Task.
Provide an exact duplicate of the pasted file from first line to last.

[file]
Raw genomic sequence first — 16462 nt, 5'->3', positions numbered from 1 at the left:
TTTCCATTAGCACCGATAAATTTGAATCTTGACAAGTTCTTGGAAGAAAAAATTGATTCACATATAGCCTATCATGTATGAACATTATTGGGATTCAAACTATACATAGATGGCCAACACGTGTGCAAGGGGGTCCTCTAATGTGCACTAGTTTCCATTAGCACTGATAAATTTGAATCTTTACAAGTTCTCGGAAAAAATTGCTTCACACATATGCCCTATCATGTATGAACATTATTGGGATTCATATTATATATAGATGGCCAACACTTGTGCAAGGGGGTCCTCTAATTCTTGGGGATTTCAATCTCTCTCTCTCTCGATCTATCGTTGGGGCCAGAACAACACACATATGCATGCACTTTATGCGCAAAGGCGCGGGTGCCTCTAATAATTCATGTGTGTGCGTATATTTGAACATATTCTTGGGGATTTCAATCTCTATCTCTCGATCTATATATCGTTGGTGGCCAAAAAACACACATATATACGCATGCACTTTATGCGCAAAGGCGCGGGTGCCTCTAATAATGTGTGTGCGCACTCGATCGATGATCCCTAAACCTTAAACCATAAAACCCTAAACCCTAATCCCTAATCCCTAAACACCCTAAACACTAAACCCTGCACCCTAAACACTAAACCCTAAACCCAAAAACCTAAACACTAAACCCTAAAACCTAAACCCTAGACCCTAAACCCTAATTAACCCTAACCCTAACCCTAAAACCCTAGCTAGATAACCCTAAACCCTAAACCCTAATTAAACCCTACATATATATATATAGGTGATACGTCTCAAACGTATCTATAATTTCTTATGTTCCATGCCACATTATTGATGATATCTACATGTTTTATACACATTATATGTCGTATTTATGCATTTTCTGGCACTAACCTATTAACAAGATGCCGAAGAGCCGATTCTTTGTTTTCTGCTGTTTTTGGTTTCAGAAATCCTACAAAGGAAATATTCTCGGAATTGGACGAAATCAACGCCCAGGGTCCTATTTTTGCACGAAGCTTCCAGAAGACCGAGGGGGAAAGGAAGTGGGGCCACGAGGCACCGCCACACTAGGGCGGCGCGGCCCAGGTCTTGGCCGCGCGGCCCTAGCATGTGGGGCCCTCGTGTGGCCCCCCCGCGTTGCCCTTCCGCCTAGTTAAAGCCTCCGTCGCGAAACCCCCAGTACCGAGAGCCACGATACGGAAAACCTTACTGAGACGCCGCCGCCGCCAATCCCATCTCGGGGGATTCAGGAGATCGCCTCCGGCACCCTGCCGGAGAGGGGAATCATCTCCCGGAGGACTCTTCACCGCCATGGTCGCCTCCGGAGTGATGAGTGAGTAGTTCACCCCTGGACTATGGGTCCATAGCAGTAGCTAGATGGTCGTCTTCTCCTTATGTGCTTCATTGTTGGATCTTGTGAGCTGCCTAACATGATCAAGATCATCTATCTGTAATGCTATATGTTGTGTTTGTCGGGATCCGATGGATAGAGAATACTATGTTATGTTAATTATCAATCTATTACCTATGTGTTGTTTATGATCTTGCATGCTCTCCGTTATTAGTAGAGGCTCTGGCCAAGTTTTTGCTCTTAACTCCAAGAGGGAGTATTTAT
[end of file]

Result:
Raw genomic sequence first — 16462 nt, 5'->3', positions numbered from 1 at the left:
TTTCCATTAGCACCGATAAATTTGAATCTTGACAAGTTCTTGGAAGAAAAAATTGATTCACATATAGCCTATCATGTATGAACATTATTGGGATTCAAACTATACATAGATGGCCAACACGTGTGCAAGGGGGTCCTCTAATGTGCACTAGTTTCCATTAGCACTGATAAATTTGAATCTTTACAAGTTCTCGGAAAAAATTGCTTCACACATATGCCCTATCATGTATGAACATTATTGGGATTCATATTATATATAGATGGCCAACACTTGTGCAAGGGGGTCCTCTAATTCTTGGGGATTTCAATCTCTCTCTCTCTCGATCTATCGTTGGGGCCAGAACAACACACATATGCATGCACTTTATGCGCAAAGGCGCGGGTGCCTCTAATAATTCATGTGTGTGCGTATATTTGAACATATTCTTGGGGATTTCAATCTCTATCTCTCGATCTATATATCGTTGGTGGCCAAAAAACACACATATATACGCATGCACTTTATGCGCAAAGGCGCGGGTGCCTCTAATAATGTGTGTGCGCACTCGATCGATGATCCCTAAACCTTAAACCATAAAACCCTAAACCCTAATCCCTAATCCCTAAACACCCTAAACACTAAACCCTGCACCCTAAACACTAAACCCTAAACCCAAAAACCTAAACACTAAACCCTAAAACCTAAACCCTAGACCCTAAACCCTAATTAACCCTAACCCTAACCCTAAAACCCTAGCTAGATAACCCTAAACCCTAAACCCTAATTAAACCCTACATATATATATATAGGTGATACGTCTCAAACGTATCTATAATTTCTTATGTTCCATGCCACATTATTGATGATATCTACATGTTTTATACACATTATATGTCGTATTTATGCATTTTCTGGCACTAACCTATTAACAAGATGCCGAAGAGCCGATTCTTTGTTTTCTGCTGTTTTTGGTTTCAGAAATCCTACAAAGGAAATATTCTCGGAATTGGACGAAATCAACGCCCAGGGTCCTATTTTTGCACGAAGCTTCCAGAAGACCGAGGGGGAAAGGAAGTGGGGCCACGAGGCACCGCCACACTAGGGCGGCGCGGCCCAGGTCTTGGCCGCGCGGCCCTAGCATGTGGGGCCCTCGTGTGGCCCCCCCGCGTTGCCCTTCCGCCTAGTTAAAGCCTCCGTCGCGAAACCCCCAGTACCGAGAGCCACGATACGGAAAACCTTACTGAGACGCCGCCGCCGCCAATCCCATCTCGGGGGATTCAGGAGATCGCCTCCGGCACCCTGCCGGAGAGGGGAATCATCTCCCGGAGGACTCTTCACCGCCATGGTCGCCTCCGGAGTGATGAGTGAGTAGTTCACCCCTGGACTATGGGTCCATAGCAGTAGCTAGATGGTCGTCTTCTCCTTATGTGCTTCATTGTTGGATCTTGTGAGCTGCCTAACATGATCAAGATCATCTATCTGTAATGCTATATGTTGTGTTTGTCGGGATCCGATGGATAGAGAATACTATGTTATGTTAATTATCAATCTATTACCTATGTGTTGTTTATGATCTTGCATGCTCTCCGTTATTAGTAGAGGCTCTGGCCAAGTTTTTGCTCTTAACTCCAAGAGGGAGTATTTAT